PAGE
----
As a result of tax increases that were approved by Democrats in the Senate and Assembly as part of the 2009-10 state budget, New Yorkers will now be paying more for bottled water, purchases made over the Internet and auto insurance as of June 1st. The state will also impose tax hikes on companies that transport employees in and out of New York.
Due to these job killing tax increases, Senator John Flanagan (2nd Senate District) voted against every component of this budget because it is bad for Long Island, bad for those who work and bad for anyone who owns a home.
Instead, Senator Flanagan and his colleagues proposed the Better Plan for New York in early March as an alternative. This plan would have taxed less, spent less and created needed jobs. But, due to the lack of openness during this process, this plan was never even discussed in public.
Senator Flanagan also joined with his Senate Republican colleagues to push for some budget amendments during budget negotiations that would have made the budget more acceptable to taxpayers across New York. All that was needed was for a couple of Democratic members to join in those efforts to protect all New York residents.
Unfortunately, none of the Democratic members of the Senate – including those who represent Long Island - joined those efforts and wasted the opportunity to restore the property tax rebate program, remove costly income tax increases and eliminate the taxes and fees that will increase New York residents’ cost of living beginning on June 1st.
Instead this budget plan, which was put together privately by Governor Paterson, Speaker Silver and Majority Leader Malcolm Smith, will increase state spending to $132 billion. These discussions were so secretive that most members of the Legislature were kept in the dark regarding the year-to-year spending increase of $10.5 billion or nearly 10 percent which is 7 times above the rate of inflation.
Now, as of June 1st, all New York residents will face tax increases including the following:
> A doubling of the state fee on auto insurance from $5 to $10 which will increase car insurance costs by more than $48 million;
>A new expansion of sales tax to require state sales taxes on all purchases over the Internet from retailers that also have stores in New York State. This expansion of taxation to include online affiliates of New York stores will cost consumers $9 million more this year and $12 million more next year;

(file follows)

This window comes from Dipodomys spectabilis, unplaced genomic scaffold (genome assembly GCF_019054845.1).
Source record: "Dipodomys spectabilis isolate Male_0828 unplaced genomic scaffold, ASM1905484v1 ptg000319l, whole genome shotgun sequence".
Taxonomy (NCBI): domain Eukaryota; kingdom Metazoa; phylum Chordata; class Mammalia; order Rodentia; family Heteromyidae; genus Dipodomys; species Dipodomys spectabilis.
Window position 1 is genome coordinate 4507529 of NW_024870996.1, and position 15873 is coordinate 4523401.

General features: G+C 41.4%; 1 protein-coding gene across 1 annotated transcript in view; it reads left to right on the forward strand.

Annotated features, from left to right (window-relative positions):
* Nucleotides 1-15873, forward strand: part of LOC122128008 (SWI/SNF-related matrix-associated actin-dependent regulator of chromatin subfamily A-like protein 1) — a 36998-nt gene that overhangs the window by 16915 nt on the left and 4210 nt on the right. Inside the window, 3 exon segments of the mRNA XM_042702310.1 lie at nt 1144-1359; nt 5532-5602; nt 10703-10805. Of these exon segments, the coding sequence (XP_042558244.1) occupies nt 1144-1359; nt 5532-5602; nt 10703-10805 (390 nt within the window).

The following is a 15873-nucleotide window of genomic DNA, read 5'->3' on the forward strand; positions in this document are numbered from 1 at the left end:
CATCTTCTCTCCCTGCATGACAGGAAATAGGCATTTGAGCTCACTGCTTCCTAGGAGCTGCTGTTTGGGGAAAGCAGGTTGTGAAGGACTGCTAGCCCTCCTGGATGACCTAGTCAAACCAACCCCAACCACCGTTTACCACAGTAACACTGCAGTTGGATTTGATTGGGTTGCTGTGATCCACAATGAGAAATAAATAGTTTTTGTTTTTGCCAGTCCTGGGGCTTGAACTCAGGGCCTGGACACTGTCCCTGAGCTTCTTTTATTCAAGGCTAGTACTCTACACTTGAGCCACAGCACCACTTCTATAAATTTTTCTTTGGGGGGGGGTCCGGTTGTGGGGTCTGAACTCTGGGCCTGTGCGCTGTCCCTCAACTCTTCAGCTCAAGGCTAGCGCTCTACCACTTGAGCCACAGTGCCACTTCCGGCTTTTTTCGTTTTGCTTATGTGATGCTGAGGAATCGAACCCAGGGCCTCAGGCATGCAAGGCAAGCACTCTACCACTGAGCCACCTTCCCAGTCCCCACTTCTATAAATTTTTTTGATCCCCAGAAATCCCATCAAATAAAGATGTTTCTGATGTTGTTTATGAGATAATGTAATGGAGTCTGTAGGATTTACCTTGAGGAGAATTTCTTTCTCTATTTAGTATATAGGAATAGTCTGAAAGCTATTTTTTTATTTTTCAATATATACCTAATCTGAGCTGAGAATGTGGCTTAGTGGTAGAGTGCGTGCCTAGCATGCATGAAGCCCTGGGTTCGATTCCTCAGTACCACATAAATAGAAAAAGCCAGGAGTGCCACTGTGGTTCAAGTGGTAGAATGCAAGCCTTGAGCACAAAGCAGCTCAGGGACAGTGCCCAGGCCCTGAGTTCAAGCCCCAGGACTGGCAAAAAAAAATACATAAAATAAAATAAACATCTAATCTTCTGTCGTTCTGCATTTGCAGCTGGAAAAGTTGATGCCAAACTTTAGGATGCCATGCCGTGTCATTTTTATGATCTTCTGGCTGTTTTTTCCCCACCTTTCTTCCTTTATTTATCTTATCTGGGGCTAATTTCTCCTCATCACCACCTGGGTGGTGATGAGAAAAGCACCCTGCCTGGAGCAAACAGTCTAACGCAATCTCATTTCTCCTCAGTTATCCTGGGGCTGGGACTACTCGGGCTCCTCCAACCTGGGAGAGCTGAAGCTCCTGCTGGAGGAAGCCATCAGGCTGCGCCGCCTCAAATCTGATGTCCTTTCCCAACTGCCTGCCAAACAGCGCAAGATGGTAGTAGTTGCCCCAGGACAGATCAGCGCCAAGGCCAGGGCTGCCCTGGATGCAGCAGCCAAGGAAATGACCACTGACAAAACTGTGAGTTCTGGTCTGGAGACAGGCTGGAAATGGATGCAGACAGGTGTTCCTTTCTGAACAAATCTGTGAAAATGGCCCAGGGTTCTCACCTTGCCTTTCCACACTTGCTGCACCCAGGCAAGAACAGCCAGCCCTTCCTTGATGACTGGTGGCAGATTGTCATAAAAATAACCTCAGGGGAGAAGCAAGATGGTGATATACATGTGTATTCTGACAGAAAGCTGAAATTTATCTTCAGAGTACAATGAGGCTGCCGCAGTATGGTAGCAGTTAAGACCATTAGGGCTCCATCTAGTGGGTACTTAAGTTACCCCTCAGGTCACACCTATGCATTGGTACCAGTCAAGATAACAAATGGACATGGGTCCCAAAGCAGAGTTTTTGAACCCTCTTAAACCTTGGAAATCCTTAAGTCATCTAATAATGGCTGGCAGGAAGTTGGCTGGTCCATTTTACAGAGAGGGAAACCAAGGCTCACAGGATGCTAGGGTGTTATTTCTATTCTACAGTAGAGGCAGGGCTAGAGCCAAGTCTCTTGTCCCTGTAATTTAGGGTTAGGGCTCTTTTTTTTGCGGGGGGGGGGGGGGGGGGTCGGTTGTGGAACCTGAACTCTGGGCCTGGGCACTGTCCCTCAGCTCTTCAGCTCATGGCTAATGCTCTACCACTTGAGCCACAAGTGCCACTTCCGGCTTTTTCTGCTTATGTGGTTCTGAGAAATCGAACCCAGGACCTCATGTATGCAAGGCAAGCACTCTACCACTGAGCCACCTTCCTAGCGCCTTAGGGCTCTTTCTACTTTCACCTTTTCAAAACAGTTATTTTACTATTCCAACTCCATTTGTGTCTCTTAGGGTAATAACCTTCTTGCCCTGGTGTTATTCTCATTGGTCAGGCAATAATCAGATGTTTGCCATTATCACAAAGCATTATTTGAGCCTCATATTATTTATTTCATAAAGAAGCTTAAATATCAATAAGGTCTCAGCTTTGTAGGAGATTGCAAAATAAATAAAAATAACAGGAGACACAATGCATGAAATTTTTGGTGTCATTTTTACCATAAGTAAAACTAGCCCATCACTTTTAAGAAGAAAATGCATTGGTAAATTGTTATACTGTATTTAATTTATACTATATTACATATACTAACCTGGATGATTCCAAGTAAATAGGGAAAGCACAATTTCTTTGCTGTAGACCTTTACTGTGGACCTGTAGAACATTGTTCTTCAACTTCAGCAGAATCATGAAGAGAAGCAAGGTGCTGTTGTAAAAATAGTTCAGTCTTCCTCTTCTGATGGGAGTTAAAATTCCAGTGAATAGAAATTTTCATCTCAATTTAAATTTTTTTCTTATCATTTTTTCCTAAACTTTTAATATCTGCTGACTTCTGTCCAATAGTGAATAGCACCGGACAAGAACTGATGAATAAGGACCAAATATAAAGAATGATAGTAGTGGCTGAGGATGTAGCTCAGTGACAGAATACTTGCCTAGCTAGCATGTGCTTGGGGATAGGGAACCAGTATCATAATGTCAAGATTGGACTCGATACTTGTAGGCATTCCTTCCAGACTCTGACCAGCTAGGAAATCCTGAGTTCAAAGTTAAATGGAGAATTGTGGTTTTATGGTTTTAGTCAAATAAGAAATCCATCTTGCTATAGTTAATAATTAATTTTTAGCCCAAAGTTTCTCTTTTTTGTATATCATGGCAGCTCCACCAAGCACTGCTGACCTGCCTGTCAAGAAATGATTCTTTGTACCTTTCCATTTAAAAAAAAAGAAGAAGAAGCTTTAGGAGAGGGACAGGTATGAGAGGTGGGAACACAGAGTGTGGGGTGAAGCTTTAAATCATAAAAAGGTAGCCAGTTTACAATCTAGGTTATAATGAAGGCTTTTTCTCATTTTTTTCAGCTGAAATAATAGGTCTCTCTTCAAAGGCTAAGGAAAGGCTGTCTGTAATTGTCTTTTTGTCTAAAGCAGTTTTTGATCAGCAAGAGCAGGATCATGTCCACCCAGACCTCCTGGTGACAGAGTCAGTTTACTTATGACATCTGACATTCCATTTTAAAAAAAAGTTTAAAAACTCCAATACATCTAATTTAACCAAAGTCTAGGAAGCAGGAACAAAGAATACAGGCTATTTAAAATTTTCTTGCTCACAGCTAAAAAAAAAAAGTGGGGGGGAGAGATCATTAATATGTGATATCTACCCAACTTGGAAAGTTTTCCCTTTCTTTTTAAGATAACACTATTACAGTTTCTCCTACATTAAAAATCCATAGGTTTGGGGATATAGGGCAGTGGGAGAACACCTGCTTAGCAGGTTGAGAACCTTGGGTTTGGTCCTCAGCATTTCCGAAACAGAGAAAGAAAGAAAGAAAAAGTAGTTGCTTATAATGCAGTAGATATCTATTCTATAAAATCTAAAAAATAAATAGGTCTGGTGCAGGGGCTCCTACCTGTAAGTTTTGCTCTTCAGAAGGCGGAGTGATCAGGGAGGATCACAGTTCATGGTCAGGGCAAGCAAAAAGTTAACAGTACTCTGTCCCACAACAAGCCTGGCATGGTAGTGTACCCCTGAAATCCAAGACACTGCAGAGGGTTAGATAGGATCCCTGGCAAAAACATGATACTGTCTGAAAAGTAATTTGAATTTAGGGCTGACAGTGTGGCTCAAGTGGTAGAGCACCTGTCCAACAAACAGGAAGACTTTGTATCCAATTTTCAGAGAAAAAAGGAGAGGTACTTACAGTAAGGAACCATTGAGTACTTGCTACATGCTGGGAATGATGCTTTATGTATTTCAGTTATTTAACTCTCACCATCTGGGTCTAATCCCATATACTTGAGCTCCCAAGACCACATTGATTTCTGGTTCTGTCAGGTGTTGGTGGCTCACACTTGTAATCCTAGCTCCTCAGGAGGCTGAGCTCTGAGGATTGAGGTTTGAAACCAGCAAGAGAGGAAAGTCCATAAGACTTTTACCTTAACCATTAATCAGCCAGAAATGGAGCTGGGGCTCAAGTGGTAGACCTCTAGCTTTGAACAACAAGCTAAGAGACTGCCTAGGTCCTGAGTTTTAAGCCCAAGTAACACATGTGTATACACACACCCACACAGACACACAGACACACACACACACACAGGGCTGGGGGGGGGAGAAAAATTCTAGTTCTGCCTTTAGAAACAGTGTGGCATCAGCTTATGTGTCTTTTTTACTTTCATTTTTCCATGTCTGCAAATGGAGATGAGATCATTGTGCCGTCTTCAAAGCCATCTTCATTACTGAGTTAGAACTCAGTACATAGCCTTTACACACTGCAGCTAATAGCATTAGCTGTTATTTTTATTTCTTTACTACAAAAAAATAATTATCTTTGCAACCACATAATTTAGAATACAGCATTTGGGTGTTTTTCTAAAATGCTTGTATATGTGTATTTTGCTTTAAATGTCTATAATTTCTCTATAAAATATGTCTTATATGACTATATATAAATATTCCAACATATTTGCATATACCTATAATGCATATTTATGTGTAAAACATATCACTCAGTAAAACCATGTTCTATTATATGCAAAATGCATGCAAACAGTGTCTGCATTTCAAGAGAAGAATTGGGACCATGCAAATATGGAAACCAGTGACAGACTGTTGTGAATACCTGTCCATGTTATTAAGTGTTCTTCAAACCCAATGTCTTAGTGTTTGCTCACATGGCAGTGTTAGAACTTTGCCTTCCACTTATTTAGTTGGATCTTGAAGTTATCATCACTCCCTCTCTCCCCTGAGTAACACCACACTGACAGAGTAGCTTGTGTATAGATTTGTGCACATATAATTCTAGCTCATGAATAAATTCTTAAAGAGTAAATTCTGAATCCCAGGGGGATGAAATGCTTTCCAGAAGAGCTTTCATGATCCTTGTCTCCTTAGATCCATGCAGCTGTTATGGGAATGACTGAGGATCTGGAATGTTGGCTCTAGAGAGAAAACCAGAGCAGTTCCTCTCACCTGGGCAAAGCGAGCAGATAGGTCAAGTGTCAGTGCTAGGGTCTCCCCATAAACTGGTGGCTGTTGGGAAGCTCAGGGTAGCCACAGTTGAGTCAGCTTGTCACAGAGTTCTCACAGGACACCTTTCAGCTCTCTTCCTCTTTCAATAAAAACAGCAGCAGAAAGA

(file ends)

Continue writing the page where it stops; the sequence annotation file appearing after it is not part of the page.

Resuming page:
> An increase of the auto rental tax from five percent to six percent which will cost taxpayers a total of $8 million in 2009-10 and $10 million a year after that;
>An extension of the state sales tax to black cars and limousine services for a tax hike of more than $26 million;
>The creation of a use tax on businesses that use vehicles, including cars, planes or boats, that are owned by out-of-state affiliates, to transport their employees, partners and stock holders into the state. This new tax will cost businesses $4 million in 2009-10 and $6 million each year after that; and
> The imposition of a new nickel deposit on bottled water. This change will also increase costs for retailers in relation to the handling, redeeming and storage of returned bottles, costs that will also be passed along to consumers. It is estimated that these new fees will increase the average cost of a 24 pack of bottled water from $4.99 to $8.59.
A coalition of bottlers has already filed a lawsuit to stop the implementation of the new bottle deposit changes. The bottlers say that a requirement that bottles covered by the law have a UPC code specific to New York State would prohibit those bottles from being sold outside the state.
Additionally, the industry has said the measure, passed last month, doesn’t give them sufficient time for implementation and could force them to pull water off store shelves.
“Instead of forcing our state to live within its means, the Democrats who put together this budget are reaching deeper into the pockets of our families and forcing them to make unnecessary sacrifices they failed to make. This will increase the annual taxes paid by an average family of four by $2,400 a year and that is simply the wrong approach in this time of economic trouble,” stated Senator Flanagan. “Every tax hike makes New York less competitive and we need to change how we do business.”